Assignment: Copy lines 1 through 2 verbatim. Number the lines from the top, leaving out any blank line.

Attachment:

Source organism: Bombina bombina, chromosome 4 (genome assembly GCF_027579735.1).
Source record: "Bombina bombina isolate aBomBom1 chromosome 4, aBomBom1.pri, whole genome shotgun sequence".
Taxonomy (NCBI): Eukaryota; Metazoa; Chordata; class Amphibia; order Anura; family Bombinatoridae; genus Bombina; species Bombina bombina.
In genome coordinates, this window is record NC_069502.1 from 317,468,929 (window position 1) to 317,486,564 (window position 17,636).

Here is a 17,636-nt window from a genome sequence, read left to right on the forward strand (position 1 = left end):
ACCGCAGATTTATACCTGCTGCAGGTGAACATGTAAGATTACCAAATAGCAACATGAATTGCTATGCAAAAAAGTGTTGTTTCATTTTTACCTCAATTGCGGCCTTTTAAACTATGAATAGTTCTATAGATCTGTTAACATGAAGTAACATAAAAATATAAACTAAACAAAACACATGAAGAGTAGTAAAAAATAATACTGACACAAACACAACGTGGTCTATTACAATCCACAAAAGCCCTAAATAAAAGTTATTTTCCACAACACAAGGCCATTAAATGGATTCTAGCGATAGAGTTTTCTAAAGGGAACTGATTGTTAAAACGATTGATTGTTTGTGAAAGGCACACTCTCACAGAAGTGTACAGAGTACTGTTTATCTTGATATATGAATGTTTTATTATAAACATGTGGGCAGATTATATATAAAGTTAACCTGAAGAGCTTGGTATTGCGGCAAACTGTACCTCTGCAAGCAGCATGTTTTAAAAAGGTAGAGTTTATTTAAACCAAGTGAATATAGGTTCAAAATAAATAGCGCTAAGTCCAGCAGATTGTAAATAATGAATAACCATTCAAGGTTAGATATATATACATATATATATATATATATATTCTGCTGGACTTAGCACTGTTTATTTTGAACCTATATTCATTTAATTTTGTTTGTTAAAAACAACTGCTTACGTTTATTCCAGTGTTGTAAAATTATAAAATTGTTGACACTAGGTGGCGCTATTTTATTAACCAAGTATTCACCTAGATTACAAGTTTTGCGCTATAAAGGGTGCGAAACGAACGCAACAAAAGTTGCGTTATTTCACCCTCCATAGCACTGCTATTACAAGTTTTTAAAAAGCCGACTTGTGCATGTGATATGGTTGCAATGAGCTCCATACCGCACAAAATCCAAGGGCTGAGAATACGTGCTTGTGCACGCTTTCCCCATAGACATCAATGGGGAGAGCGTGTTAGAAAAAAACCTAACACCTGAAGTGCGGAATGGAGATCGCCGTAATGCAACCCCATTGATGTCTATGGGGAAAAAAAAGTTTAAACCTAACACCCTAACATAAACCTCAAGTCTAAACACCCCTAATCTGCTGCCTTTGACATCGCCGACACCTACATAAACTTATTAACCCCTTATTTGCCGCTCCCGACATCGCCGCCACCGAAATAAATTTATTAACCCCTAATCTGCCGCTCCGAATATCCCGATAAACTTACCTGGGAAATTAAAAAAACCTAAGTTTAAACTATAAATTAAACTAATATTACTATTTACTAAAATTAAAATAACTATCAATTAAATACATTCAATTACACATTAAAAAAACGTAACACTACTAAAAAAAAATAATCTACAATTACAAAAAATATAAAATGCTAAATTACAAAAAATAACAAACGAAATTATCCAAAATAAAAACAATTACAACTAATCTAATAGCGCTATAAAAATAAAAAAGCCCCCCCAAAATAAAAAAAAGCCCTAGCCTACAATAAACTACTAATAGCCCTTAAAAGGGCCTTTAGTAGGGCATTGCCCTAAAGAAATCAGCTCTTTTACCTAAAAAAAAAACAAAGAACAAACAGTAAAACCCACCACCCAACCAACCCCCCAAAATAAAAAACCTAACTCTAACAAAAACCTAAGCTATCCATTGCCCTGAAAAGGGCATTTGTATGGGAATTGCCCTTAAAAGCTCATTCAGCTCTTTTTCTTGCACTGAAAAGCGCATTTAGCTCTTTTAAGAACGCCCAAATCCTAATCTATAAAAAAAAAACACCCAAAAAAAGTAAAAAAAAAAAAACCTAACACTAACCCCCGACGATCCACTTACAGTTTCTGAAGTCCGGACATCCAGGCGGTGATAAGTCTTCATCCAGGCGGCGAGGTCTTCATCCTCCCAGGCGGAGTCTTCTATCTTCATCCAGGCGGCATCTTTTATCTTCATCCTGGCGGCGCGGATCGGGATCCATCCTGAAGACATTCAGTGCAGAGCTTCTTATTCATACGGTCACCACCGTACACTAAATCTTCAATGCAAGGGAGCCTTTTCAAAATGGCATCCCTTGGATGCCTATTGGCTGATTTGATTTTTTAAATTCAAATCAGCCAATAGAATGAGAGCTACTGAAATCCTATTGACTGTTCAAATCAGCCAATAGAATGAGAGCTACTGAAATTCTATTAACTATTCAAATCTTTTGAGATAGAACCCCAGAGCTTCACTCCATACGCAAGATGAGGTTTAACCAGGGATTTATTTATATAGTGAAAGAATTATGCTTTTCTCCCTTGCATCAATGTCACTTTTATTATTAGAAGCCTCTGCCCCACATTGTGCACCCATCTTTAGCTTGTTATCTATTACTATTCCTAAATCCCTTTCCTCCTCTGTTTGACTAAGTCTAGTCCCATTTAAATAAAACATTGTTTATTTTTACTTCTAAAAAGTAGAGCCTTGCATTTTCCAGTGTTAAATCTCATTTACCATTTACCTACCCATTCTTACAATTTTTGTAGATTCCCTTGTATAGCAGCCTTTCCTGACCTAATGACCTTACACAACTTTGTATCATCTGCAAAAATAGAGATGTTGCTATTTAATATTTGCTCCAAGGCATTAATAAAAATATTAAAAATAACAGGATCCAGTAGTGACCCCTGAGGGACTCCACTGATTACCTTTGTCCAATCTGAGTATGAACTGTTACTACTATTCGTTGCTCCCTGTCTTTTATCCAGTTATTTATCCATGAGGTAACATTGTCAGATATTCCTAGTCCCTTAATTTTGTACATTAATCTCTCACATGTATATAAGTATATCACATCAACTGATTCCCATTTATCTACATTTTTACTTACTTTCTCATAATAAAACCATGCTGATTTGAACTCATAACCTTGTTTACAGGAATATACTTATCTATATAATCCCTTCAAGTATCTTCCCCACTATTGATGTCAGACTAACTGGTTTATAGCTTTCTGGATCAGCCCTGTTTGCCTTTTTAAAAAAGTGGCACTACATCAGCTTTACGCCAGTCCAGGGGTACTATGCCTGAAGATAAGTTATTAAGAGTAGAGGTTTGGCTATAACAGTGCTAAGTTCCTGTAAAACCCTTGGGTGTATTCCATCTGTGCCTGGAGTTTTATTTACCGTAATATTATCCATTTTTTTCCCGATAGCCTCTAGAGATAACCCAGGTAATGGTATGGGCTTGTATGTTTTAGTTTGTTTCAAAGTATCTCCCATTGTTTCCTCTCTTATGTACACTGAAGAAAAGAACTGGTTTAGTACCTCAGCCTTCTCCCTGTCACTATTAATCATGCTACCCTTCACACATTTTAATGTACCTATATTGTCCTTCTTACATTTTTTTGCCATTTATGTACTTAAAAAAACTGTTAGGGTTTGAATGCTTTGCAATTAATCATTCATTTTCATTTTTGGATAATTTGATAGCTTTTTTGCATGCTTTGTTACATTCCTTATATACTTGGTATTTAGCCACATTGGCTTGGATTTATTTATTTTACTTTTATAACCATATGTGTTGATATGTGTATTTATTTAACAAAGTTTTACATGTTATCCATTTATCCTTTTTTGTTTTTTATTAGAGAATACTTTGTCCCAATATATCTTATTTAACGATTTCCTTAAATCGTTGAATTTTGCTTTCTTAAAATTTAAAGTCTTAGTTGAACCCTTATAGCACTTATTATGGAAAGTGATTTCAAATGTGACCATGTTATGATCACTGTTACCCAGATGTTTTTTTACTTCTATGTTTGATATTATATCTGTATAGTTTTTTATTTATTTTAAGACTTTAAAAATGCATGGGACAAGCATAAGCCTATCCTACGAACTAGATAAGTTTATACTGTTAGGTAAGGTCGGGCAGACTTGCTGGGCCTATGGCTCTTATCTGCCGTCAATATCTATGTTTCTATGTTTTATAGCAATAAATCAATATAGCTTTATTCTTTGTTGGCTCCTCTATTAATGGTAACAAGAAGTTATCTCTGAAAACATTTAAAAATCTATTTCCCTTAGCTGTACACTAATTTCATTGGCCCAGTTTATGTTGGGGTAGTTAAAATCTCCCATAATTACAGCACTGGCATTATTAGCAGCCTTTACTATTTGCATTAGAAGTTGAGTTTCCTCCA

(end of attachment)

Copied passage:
Source organism: Bombina bombina, chromosome 4 (genome assembly GCF_027579735.1).
Source record: "Bombina bombina isolate aBomBom1 chromosome 4, aBomBom1.pri, whole genome shotgun sequence".